SSRIs and Government Fraud lawsuits may be the most significant issue facing the pharmaceutical industry today. If the government can recover money for the patients it harmed, this lawsuit may be beneficial for these workers. In addition to obtaining a portion of the government’s recovery, this lawsuit will prevent the SSRIs from entering the market. But who will file such a lawsuit? In this article, we will look at the SSRIs, False Claims Act, OMNICARE, and Qui tam laws.
SSRIs, or selective serotonin reuptake inhibitors, are widely prescribed, expensive drugs that cause various side effects. Many of these drugs are covered by government programs for low-income, elderly, and disabled patients. In a False Claims Act lawsuit, companies may be held liable for improper use of government funds. This lawsuit is filed by a whistleblower who reveals illegal activity on behalf of the government. In return for exposing a fraudulent company, the whistleblower can collect a portion of the recovery.
False claims act
While selective serotonin reuptake inhibitors (SSRIs) are only approved for severe depression, they are often prescribed to patients of all levels. Unfortunately, many of these patients are receiving government health care, and that money is destined to pay for these medications. That means a False Claims Act lawsuit could be filed against a company that improperly obtained government funds to make these drugs.
Qui tam law
A qui tam lawsuit is a type of private attorney general case. Unlike traditional lawsuits, qui tams can be filed by citizens who want to bring about change in the government. The FCA allows private citizens to sue on behalf of the government, and whistleblowers are rewarded for their efforts. If you believe you have uncovered a fraudulent scheme, you should consider filing a qui tam lawsuit.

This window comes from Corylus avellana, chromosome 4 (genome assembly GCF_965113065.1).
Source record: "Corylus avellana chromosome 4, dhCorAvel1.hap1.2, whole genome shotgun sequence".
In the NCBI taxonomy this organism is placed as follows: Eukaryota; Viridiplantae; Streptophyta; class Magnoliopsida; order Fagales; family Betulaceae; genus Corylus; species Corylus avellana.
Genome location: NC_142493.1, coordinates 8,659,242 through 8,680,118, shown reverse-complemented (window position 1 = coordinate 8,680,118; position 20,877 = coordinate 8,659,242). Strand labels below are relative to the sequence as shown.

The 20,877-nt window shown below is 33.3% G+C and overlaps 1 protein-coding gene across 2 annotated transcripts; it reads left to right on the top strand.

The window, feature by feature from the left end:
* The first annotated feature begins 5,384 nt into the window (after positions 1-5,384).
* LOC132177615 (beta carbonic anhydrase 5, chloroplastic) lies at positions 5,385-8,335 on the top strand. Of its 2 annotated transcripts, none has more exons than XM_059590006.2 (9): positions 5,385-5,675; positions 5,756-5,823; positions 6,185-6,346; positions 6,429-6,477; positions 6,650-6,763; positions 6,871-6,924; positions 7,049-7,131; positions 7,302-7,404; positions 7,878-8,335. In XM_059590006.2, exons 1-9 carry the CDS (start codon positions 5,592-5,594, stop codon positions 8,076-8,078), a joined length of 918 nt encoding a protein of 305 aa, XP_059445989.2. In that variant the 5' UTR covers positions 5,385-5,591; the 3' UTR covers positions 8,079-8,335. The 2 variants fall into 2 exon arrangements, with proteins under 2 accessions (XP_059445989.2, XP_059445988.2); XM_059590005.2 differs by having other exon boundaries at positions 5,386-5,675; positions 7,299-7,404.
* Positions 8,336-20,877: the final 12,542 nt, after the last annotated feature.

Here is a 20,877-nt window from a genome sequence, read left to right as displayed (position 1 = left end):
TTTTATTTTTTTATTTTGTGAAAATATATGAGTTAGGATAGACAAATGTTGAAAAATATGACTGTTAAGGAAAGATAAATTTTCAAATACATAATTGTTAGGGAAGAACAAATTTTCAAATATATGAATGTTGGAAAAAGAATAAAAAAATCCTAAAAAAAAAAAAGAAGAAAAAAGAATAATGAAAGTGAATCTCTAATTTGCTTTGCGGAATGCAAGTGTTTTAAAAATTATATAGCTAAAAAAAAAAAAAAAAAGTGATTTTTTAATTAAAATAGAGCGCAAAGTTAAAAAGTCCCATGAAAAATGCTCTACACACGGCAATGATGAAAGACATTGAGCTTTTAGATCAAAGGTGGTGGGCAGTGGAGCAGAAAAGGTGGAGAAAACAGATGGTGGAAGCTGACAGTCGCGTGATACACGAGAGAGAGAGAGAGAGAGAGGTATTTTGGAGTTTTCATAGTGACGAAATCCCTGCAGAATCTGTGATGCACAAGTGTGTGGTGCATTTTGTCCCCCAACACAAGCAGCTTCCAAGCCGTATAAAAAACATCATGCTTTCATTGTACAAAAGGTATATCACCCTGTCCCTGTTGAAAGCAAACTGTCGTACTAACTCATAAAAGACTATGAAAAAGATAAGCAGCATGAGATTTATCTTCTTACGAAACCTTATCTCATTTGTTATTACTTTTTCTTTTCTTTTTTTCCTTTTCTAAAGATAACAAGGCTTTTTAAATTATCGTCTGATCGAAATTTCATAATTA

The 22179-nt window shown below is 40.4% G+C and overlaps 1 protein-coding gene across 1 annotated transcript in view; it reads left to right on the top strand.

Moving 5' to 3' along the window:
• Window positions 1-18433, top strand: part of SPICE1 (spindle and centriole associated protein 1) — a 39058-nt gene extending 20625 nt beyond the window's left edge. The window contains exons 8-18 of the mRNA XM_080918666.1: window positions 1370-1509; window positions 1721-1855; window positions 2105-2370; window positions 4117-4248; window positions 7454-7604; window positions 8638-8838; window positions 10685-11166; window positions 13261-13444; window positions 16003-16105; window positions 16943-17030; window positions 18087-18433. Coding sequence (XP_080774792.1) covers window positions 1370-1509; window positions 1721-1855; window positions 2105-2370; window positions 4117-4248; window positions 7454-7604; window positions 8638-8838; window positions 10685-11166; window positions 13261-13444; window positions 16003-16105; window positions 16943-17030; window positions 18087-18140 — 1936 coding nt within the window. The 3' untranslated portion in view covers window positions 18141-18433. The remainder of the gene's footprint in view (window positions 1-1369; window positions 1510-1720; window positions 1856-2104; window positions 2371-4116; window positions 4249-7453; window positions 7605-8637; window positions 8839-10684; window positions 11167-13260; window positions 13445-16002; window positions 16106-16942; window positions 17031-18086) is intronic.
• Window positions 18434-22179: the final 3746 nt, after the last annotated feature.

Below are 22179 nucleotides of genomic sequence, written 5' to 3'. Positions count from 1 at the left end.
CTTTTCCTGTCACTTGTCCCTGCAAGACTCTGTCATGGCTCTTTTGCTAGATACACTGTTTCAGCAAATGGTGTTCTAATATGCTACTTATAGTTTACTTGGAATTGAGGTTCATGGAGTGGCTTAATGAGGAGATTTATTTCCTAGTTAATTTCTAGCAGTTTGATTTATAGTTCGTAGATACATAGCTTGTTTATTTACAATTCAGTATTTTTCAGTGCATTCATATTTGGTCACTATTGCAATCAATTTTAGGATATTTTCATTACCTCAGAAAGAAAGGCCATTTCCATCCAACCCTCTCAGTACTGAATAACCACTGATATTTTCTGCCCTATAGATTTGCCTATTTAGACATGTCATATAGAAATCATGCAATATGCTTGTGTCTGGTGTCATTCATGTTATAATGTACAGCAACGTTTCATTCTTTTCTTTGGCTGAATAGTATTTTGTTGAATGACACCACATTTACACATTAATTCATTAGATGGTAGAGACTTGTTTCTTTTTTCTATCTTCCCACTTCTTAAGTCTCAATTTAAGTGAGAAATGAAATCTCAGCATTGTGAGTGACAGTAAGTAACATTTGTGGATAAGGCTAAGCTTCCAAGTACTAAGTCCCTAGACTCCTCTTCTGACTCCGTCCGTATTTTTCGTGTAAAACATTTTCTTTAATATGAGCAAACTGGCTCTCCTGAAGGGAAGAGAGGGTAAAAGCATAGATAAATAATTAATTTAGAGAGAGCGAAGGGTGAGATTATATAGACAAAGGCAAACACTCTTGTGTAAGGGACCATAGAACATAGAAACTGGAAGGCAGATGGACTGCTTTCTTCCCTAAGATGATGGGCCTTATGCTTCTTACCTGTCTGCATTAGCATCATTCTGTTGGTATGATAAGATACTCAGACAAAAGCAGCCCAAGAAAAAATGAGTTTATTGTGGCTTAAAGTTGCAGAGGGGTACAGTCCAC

The SSRIs and Government Fraud lawsuit filed against Omnicare alleges that the pharmacy chain submitted false claims to Medicare, Medicaid, and TRICARE for payment for prescriptions filled by doctors who were not affiliated with the company. The company referred to these “rollover” prescriptions as legitimate and then kept dispensing them to patients after they had expired. This fraudulent practice prompted the filing of false claims and was ultimately discovered in 2014.
This CVS Health SSRIs and Government fraud lawsuit were filed in February 2008. The plaintiffs claim that the company violated the terms of the Medicare Part D program by not adequately informing doctors of the financial consequences of switching medications. Further, the lawsuit argues that CVS is not allowed to force patients to switch prescriptions except in specific cases. These include when switching will result in a higher cost or if the patient has already switched prescriptions within two years.
The FDA mandated black-box warnings on SSRIs, but it took many years to get them. It was the collective effort of many people that made this happen, and it should have happened years ago. The drug manufacturers will continue to cover up and blame anything but their drugs. Litigation plays a crucial role in advocating for the victims of SSRIs and raising public awareness of the risks.
CVS Health’s Omnicare business
A federal attorney filed a lawsuit against CVS Health and its subsidiary Omnicare for fraudulently dispensing prescription drugs. Court papers claim that Omnicare’s billing practices involved dispensing drugs without valid prescriptions and falsely billed Medicare and other government health programs. The company is accused of dispensing drugs to patients in group homes, assisted living facilities, and long-term care facilities without the necessary paperwork.